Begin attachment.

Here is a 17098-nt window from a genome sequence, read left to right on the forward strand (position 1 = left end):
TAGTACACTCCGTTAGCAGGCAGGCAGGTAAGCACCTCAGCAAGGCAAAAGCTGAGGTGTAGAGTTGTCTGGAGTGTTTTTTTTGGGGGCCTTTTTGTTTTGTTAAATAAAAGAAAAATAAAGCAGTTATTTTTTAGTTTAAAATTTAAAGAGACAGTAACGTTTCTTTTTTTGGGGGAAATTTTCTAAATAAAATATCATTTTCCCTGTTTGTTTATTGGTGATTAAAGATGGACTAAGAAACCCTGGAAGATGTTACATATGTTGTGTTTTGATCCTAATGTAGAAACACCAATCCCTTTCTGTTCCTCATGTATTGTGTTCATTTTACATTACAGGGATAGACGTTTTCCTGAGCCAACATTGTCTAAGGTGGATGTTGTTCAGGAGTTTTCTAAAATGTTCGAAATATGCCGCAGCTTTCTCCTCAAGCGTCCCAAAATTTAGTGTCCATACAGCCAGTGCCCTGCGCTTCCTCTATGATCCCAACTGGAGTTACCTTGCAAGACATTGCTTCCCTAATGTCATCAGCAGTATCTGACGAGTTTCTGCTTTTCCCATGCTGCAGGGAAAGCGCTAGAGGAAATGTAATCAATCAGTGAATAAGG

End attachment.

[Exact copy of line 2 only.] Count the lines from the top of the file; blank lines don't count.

TAGTACACTCCGTTAGCAGGCAGGCAGGTAAGCACCTCAGCAAGGCAAAAGCTGAGGTGTAGAGTTGTCTGGAGTGTTTTTTTTGGGGGCCTTTTTGTTTTGTTAAATAAAAGAAAAATAAAGCAGTTATTTTTTAGTTTAAAATTTAAAGAGACAGTAACGTTTCTTTTTTTGGGGGAAATTTTCTAAATAAAATATCATTTTCCCTGTTTGTTTATTGGTGATTAAAGATGGACTAAGAAACCCTGGAAGATGTTACATATGTTGTGTTTTGATCCTAATGTAGAAACACCAATCCCTTTCTGTTCCTCATGTATTGTGTTCATTTTACATTACAGGGATAGACGTTTTCCTGAGCCAACATTGTCTAAGGTGGATGTTGTTCAGGAGTTTTCTAAAATGTTCGAAATATGCCGCAGCTTTCTCCTCAAGCGTCCCAAAATTTAGTGTCCATACAGCCAGTGCCCTGCGCTTCCTCTATGATCCCAACTGGAGTTACCTTGCAAGACATTGCTTCCCTAATGTCATCAGCAGTATCTGACGAGTTTCTGCTTTTCCCATGCTGCAGGGAAAGCGCTAGAGGAAATGTAATCAATCAGTGAATAAGG